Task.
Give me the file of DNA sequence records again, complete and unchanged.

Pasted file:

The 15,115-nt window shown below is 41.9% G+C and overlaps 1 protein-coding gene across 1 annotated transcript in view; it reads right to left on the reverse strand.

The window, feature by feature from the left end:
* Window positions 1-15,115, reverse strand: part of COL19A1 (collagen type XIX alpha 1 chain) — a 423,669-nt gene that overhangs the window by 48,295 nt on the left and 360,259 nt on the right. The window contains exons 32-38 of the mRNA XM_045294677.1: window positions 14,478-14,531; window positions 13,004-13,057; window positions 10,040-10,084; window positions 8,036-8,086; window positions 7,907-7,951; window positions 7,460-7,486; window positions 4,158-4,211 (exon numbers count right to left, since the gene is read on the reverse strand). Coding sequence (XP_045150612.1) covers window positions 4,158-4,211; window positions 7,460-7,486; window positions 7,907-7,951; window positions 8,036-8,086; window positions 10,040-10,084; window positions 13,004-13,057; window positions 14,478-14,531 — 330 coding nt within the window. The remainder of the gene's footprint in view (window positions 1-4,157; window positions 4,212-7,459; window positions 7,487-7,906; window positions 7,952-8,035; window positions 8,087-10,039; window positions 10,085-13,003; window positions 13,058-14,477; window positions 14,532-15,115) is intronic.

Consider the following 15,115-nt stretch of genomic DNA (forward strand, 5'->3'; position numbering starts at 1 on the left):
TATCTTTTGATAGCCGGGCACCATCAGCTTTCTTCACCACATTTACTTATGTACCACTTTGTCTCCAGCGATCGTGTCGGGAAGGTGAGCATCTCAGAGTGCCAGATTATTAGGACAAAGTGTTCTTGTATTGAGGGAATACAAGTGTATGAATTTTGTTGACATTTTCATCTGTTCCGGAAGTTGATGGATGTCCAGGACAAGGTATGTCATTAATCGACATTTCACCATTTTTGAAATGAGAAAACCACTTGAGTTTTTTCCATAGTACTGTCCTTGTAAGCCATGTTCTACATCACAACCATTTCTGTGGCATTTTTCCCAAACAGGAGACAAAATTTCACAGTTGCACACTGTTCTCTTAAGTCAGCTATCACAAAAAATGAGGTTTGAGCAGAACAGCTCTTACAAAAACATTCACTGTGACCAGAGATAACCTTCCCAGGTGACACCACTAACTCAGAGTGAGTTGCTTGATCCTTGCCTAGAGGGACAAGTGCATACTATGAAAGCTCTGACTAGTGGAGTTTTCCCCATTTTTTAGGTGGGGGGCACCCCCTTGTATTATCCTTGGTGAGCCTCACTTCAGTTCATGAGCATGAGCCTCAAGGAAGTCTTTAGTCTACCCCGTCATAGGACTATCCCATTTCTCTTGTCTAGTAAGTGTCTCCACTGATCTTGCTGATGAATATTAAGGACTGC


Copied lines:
The 15,115-nt window shown below is 41.9% G+C and overlaps 1 protein-coding gene across 1 annotated transcript in view; it reads right to left on the reverse strand.

The window, feature by feature from the left end:
* Window positions 1-15,115, reverse strand: part of COL19A1 (collagen type XIX alpha 1 chain) — a 423,669-nt gene that overhangs the window by 48,295 nt on the left and 360,259 nt on the right. The window contains exons 32-38 of the mRNA XM_045294677.1: window positions 14,478-14,531; window positions 13,004-13,057; window positions 10,040-10,084; window positions 8,036-8,086; window positions 7,907-7,951; window positions 7,460-7,486; window positions 4,158-4,211 (exon numbers count right to left, since the gene is read on the reverse strand). Coding sequence (XP_045150612.1) covers window positions 4,158-4,211; window positions 7,460-7,486; window positions 7,907-7,951; window positions 8,036-8,086; window positions 10,040-10,084; window positions 13,004-13,057; window positions 14,478-14,531 — 330 coding nt within the window. The remainder of the gene's footprint in view (window positions 1-4,157; window positions 4,212-7,459; window positions 7,487-7,906; window positions 7,952-8,035; window positions 8,087-10,039; window positions 10,085-13,003; window positions 13,058-14,477; window positions 14,532-15,115) is intronic.

Consider the following 15,115-nt stretch of genomic DNA (forward strand, 5'->3'; position numbering starts at 1 on the left):
TATCTTTTGATAGCCGGGCACCATCAGCTTTCTTCACCACATTTACTTATGTACCACTTTGTCTCCAGCGATCGTGTCGGGAAGGTGAGCATCTCAGAGTGCCAGATTATTAGGACAAAGTGTTCTTGTATTGAGGGAATACAAGTGTATGAATTTTGTTGACATTTTCATCTGTTCCGGAAGTTGATGGATGTCCAGGACAAGGTATGTCATTAATCGACATTTCACCATTTTTGAAATGAGAAAACCACTTGAGTTTTTTCCATAGTACTGTCCTTGTAAGCCATGTTCTACATCACAACCATTTCTGTGGCATTTTTCCCAAACAGGAGACAAAATTTCACAGTTGCACACTGTTCTCTTAAGTCAGCTATCACAAAAAATGAGGTTTGAGCAGAACAGCTCTTACAAAAACATTCACTGTGACCAGAGATAACCTTCCCAGGTGACACCACTAACTCAGAGTGAGTTGCTTGATCCTTGCCTAGAGGGACAAGTGCATACTATGAAAGCTCTGACTAGTGGAGTTTTCCCCATTTTTTAGGTGGGGGGCACCCCCTTGTATTATCCTTGGTGAGCCTCACTTCAGTTCATGAGCATGAGCCTCAAGGAAGTCTTTAGTCTACCCCGTCATAGGACTATCCCATTTCTCTTGTCTAGTAAGTGTCTCCACTGATCTTGCTGATGAATATTAAGGACTGC